Bit Hacks – Part 5 (Find absolute value of an integer without branching)

Given an integer, compute its absolute value (abs) without branching

 
 

We can use the expression ((n + mask) ^ mask) where mask is (n >> 31) (assuming 32 bit storage for integers) to compute the absolute value of n. The mask (n >> 31) will be evaluated to 0 for positive numbers and -1 for negative numbers. For instance,


00000110                     (n = 6)
00000000                     (mask = 0)

00000110   ^                 (n + mask)
00000000                     (mask)
~~~~~~~~
00000110                     abs(n)
 

11111010                     (n = -6)
11111111                     (mask = -1)

11111001   ^                 (n + mask)
11111111                     (mask)
~~~~~~~~
00000110                     abs(n)

 

How this works?

 

For positive integer n, mask will be 0 and (n + 0) ^ 0 = n. So, no trick behind this one.

Now for a negative integer n, mask will be -1 and (n – 1) ^ -1 = n. But how?

We know that in 2’s complement notation, a negative number is represented by flipping the bits of its positive counterpart and adding 1 to it. Now to get the positive counterpart of a negative number, we subtract 1 from it and flip its bits.

-n = ~n + 1
n = ~(-n – 1)

Here also we are doing the same. We subtract mask (-1) from the given negative number and flip its bits by taking its XOR with the mask.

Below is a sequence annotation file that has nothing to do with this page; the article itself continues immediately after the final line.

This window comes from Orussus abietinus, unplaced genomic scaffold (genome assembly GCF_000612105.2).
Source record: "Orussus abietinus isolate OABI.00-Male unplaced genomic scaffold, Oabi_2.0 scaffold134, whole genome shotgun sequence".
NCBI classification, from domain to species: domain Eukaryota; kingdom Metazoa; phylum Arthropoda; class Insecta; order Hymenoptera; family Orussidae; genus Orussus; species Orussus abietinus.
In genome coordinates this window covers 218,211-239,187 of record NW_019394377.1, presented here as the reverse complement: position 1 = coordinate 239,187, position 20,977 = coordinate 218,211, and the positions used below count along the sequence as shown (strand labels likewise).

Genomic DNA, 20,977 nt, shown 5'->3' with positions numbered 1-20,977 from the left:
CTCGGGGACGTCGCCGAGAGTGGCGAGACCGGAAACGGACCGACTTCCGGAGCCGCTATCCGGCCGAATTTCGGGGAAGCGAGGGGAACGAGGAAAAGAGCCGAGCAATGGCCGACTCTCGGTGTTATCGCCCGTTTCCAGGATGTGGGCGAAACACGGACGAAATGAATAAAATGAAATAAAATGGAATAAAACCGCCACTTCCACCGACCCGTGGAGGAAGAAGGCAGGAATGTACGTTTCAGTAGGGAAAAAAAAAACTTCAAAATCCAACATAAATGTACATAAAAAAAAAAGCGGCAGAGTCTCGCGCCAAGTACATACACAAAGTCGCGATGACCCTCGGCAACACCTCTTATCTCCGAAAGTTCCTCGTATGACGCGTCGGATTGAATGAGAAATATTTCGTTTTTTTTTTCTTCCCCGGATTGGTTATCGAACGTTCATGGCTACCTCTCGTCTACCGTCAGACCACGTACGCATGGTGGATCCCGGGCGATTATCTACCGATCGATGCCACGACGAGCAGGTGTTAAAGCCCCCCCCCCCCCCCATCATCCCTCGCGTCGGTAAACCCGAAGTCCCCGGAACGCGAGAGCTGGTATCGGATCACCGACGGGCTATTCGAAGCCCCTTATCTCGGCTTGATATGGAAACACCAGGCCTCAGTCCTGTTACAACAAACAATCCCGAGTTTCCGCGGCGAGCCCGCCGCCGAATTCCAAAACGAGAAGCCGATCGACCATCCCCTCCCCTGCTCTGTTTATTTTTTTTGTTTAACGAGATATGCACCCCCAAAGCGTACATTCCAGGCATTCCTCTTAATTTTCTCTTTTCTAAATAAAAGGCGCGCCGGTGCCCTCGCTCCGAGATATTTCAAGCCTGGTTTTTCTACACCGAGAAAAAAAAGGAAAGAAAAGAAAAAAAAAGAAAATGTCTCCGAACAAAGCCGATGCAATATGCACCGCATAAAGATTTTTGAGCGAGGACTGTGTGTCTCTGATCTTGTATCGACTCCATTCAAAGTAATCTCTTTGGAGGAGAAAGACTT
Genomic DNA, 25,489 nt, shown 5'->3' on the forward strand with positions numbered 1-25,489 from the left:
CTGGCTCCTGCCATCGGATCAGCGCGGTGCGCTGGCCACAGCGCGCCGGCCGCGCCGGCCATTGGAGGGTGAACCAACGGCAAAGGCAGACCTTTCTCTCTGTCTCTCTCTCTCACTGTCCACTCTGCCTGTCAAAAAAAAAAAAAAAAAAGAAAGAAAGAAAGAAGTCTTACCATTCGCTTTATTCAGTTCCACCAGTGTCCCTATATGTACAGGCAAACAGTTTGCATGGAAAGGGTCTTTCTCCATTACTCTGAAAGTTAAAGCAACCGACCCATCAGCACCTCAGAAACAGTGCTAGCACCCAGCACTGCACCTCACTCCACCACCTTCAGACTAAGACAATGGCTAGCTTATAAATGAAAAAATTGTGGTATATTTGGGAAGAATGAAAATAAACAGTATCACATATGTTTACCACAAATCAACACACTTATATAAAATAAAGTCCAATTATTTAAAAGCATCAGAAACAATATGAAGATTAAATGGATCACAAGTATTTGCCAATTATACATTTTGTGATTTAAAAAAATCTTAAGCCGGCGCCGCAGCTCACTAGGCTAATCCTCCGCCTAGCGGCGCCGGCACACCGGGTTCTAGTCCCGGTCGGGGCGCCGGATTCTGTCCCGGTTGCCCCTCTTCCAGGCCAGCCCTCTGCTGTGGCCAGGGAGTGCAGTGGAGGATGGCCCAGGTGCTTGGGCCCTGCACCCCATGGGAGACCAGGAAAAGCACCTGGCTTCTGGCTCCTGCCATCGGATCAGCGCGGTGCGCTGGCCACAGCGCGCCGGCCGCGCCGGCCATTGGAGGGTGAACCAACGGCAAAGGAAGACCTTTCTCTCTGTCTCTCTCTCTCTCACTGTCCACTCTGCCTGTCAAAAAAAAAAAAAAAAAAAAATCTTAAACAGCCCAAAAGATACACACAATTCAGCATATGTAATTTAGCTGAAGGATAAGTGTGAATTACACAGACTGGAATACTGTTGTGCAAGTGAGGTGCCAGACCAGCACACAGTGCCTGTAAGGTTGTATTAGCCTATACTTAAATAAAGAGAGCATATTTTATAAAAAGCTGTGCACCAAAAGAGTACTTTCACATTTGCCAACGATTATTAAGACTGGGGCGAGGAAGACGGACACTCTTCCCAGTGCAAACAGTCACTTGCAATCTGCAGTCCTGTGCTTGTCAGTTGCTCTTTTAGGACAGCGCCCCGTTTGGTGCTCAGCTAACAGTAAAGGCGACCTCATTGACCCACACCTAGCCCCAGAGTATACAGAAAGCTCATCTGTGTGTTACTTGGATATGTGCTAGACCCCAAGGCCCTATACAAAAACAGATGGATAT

C++

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Output:

n (-6) in binary is 11111010
mask (-1) in binary is 11111111
(n + mask) in binary is 11111001

abs(-6) is 6

 
 

Another solution –

If branching was allowed, we could have directly use the expression ((n >> 31) & 1) ? (~n + 1) : n to return the absolute value of n. But we can easily modify the expression to ((n >> 31) & (~n + 1)) | ((~n >> 31) & n). Now it will return the absolute value of n and it doesn’t even use ternary operator. As discussed earlier, the mask (n >> 31) will be evaluated to 0 (zero) for positive numbers and -1 (non-zero) for negative numbers. Similarly the mask (~n >> 31) will be evaluated to 0 (zero) for negative numbers and -1 (non-zero) for positive numbers.

Now for a positive number, ((n >> 31) & (~n + 1)) will be all 0’s and ((~n >> 31) & n) will equal to n and for a negative number, ((n >> 31) & (~n + 1)) will equal to n and ((~n >> 31) & n) will be all 0’s. So in either case, one side of OR operator is 0 and OR operator will return the non-zero value, which happens to be the absolute value of n.

 
For other solutions to this problem that do not use binary operators, one can refer here.
 

Read More –

Bit Hacks – Part 1 (Basic)
Bit Hacks – Part 2 (Playing with k’th bit)
Bit Hacks – Part 3 (Playing with rightmost set bit of a number)
Bit Hacks – Part 4 (Playing with letters of English alphabet)
Bit Hacks – Part 6 (Random Problems)

 
References: https://graphics.stanford.edu/~seander/bithacks.html#IntegerAbs

 
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TheDarkKnight
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Hey,
Thanks a lot for such an amazing content.

However I am unable to understand how mask becomes -1 in case of negative numbers.
Going by your example: n = -6 = 1111 1010
mask = n >> 31 = 1111 1010 >> 31 = 0000 0000 (coz in right shift operator leading spaces are to be filled with 0s same as that in left shift operator)
How this becomes -1. I am sure I am missing something here?

Ronny
Guest

Better:

It is exactly what’s done in two’s complement negation.